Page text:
Site photogrammetry

Photogrammetry of the Cerro de la Muela furnishes us with a working tool for obtaining linear, surface and volume measurements of all types. This involved a complete, end-to-end overflight plus several partial flights with a total of 1751 photograms at three different heights. The first flight covered the whole area at a height of 40 m. This was followed by 20-m-high flights over the western part of the city, containing the highest density of excavated area. Finally a 10-m-high flight was made for detailed documentation of some houses. The images were processed with a CPU Intel© Core™ 17-6700 @ 3.40 GHz RAM 64 GB with Windows 7 Professional.

Western zone (detail)
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Fases de la conquista de la Meseta
Pasada de dron en timelapse

Images were captured with a DJI Mavic Pro drone and built-in camera that proved, in the maiden flights, that had enough clarity for the results we wanted to achieve.

In the image processing phase, with a mean overlap of 30%, we worked with Pix4D to obtain the photogrammetric model, generating a high-density points cloud to build up the Digital Surface Models (DSM), and Digital Terrain Models (DTM).

These clearly showed up in hypsometric colours the declines and falls of water on the surface and on the city streets. These surface models then served as the basis for drawing up contoured plans. In the following image, we supply the download of the file as well as a viewer, which allows taking measures of the archaeological site.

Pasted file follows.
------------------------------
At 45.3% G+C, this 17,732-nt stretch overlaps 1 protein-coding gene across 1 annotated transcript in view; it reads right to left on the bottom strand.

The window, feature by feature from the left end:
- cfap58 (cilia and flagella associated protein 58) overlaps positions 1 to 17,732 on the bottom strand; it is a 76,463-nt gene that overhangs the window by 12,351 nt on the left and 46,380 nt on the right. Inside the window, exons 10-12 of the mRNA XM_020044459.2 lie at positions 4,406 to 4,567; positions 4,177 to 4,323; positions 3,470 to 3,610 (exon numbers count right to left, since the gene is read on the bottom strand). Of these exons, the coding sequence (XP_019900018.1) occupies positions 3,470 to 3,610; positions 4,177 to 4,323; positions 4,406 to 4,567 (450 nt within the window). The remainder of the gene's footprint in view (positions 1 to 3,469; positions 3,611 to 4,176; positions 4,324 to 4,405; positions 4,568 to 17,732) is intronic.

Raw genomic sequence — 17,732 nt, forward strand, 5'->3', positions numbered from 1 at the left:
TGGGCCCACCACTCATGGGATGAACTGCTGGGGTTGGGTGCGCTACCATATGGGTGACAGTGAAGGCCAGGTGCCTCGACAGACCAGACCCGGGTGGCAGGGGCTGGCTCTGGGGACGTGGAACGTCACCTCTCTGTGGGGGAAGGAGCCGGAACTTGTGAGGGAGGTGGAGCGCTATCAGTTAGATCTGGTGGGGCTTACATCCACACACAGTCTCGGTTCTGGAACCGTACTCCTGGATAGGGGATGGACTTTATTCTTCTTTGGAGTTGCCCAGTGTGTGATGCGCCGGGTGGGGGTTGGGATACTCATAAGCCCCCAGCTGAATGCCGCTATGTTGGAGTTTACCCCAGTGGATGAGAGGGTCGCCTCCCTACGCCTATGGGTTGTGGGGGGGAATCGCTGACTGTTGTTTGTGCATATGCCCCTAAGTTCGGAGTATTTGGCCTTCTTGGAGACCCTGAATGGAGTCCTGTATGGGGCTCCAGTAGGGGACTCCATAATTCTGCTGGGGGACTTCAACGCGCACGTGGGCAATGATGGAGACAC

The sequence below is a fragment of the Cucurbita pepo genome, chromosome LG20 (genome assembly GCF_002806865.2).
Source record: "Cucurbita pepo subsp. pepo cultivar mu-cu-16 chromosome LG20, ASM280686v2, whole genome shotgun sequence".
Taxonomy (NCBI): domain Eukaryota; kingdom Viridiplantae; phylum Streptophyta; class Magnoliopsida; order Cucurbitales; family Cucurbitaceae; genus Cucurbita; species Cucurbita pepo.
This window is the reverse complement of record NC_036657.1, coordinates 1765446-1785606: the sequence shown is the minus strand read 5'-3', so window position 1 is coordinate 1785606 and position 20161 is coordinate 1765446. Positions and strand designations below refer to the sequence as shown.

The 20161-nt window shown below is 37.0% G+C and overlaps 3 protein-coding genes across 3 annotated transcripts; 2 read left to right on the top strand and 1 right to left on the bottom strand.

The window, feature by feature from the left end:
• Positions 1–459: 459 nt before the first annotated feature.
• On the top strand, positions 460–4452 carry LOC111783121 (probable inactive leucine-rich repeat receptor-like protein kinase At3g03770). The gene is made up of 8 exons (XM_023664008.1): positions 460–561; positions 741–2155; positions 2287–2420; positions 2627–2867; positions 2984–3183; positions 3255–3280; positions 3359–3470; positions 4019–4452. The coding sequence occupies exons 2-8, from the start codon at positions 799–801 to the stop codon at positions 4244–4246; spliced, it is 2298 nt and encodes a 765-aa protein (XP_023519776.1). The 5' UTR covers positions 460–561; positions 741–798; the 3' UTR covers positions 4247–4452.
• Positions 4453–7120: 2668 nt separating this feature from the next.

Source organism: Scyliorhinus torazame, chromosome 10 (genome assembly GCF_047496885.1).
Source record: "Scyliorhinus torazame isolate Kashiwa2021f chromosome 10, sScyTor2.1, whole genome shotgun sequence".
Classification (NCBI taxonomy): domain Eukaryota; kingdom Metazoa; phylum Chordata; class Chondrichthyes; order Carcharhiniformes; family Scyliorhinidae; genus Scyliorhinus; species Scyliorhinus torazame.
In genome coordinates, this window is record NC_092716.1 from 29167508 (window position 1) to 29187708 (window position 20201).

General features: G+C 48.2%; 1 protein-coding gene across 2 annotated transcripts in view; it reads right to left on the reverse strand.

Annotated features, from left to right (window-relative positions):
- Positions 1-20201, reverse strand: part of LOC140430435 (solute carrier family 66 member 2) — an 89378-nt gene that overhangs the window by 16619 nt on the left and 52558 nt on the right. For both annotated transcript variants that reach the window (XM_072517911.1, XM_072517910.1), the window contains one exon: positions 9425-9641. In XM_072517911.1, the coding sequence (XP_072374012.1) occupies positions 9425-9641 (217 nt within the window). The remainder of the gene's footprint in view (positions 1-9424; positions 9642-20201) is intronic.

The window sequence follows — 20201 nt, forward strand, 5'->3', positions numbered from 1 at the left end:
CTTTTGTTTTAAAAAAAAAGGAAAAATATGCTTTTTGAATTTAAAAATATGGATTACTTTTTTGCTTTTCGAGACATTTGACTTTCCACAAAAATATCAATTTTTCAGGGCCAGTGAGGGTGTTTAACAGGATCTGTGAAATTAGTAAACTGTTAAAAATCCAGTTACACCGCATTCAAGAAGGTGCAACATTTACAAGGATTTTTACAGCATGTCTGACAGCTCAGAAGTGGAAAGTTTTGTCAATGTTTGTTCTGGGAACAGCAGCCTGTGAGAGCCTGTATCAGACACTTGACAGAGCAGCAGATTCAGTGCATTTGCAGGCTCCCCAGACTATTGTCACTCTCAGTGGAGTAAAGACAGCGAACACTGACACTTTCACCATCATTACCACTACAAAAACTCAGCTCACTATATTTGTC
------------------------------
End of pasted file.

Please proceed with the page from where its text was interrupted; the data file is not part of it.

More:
Contour lines
Hypsometric colors

In post processing the Pix4D-generated files were combined with other programs to obtain diverse results. Contour lines were processed from DWG files in Rhino and AutoCAD. OBJ files were processed with Blender, ZBrush and basic Sketchfab tools to optimise their display. This latter programme was the platform used for edition thereof in the multimedia book, as we had been using it in similar work.

Fortunately, Numantia has one of Spain’s most photo-graphed sites for over one hundred years. This made it possible to superimpose photographs and plans from different eras and crosscheck them against the current photogram-metric model. This bore out the 1921 plan of the architect Aníbal Álvarez and the 1919 airborne photo of the aviators Gallarza and Victoria against the topographic and photogrammetric surveys of more recent times.

The possibility of publishing a 3D model of the Cerro de la Muela (Numantia) has been rounded out with some objects found in ancient digs, which we have been able to reproduce in 3D thanks to the collaboration of the Numantine Museum. Icons of the Real Academia de Bellas Artes de San Fernando were used to facilitate access to the incorporated multimedia contents.

Gallery of chapter images

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